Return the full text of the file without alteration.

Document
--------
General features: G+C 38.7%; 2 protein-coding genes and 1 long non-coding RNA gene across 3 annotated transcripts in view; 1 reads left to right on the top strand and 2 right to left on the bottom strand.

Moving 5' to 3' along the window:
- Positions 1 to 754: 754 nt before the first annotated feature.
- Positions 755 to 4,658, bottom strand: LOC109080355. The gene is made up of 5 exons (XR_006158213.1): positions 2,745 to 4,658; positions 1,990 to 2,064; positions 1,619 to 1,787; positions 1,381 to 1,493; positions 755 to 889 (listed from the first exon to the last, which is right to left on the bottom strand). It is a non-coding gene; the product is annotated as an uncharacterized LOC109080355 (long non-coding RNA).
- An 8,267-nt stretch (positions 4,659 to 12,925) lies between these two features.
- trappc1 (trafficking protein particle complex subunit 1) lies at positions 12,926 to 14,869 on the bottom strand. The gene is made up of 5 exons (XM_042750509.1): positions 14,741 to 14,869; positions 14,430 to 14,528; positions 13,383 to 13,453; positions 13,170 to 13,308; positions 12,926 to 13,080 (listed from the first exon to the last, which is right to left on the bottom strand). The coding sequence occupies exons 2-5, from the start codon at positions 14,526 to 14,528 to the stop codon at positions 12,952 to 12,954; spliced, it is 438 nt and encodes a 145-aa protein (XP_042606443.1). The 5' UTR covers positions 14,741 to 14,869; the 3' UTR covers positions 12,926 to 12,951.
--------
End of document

General features: G+C 38.7%; 2 protein-coding genes and 1 long non-coding RNA gene across 3 annotated transcripts in view; 1 reads left to right on the top strand and 2 right to left on the bottom strand.

Moving 5' to 3' along the window:
- Positions 1 to 754: 754 nt before the first annotated feature.
- Positions 755 to 4,658, bottom strand: LOC109080355. The gene is made up of 5 exons (XR_006158213.1): positions 2,745 to 4,658; positions 1,990 to 2,064; positions 1,619 to 1,787; positions 1,381 to 1,493; positions 755 to 889 (listed from the first exon to the last, which is right to left on the bottom strand). It is a non-coding gene; the product is annotated as an uncharacterized LOC109080355 (long non-coding RNA).
- An 8,267-nt stretch (positions 4,659 to 12,925) lies between these two features.
- trappc1 (trafficking protein particle complex subunit 1) lies at positions 12,926 to 14,869 on the bottom strand. The gene is made up of 5 exons (XM_042750509.1): positions 14,741 to 14,869; positions 14,430 to 14,528; positions 13,383 to 13,453; positions 13,170 to 13,308; positions 12,926 to 13,080 (listed from the first exon to the last, which is right to left on the bottom strand). The coding sequence occupies exons 2-5, from the start codon at positions 14,526 to 14,528 to the stop codon at positions 12,952 to 12,954; spliced, it is 438 nt and encodes a 145-aa protein (XP_042606443.1). The 5' UTR covers positions 14,741 to 14,869; the 3' UTR covers positions 12,926 to 12,951.